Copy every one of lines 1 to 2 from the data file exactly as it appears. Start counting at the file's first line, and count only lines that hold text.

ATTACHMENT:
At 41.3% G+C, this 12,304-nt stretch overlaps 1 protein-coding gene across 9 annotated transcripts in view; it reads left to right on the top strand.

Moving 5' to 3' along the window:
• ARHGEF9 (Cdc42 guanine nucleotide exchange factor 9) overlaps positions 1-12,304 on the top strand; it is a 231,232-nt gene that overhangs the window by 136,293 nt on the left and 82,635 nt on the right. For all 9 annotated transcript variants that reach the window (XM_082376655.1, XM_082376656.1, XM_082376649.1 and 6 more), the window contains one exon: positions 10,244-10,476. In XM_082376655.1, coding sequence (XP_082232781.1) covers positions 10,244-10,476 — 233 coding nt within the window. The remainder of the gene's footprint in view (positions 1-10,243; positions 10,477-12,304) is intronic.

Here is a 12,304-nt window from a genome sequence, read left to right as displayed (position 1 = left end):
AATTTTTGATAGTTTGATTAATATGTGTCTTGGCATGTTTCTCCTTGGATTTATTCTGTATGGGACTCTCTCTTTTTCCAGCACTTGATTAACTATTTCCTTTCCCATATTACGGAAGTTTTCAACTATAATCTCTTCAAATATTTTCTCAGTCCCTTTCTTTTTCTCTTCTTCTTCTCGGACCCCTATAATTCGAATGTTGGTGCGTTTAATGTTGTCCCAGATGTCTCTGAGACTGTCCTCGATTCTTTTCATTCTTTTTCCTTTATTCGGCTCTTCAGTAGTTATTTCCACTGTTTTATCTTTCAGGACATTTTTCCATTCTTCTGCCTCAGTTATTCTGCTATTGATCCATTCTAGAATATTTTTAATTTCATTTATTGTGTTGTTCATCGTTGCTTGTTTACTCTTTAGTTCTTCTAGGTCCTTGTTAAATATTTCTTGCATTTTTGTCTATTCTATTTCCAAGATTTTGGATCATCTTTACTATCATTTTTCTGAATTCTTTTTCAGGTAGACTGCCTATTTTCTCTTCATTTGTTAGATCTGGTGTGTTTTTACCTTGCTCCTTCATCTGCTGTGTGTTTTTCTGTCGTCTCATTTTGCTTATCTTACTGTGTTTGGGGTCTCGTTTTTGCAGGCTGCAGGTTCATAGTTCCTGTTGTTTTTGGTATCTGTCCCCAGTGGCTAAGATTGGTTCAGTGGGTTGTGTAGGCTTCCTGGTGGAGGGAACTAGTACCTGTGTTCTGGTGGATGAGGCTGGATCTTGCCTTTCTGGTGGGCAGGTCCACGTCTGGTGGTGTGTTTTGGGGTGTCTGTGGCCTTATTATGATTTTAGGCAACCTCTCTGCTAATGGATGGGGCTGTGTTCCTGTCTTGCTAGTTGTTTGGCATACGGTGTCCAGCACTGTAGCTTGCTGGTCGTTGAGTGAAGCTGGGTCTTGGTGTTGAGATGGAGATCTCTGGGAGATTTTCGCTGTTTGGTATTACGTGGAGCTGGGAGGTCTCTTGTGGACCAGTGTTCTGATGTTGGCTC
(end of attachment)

At 41.3% G+C, this 12,304-nt stretch overlaps 1 protein-coding gene across 9 annotated transcripts in view; it reads left to right on the top strand.

Moving 5' to 3' along the window: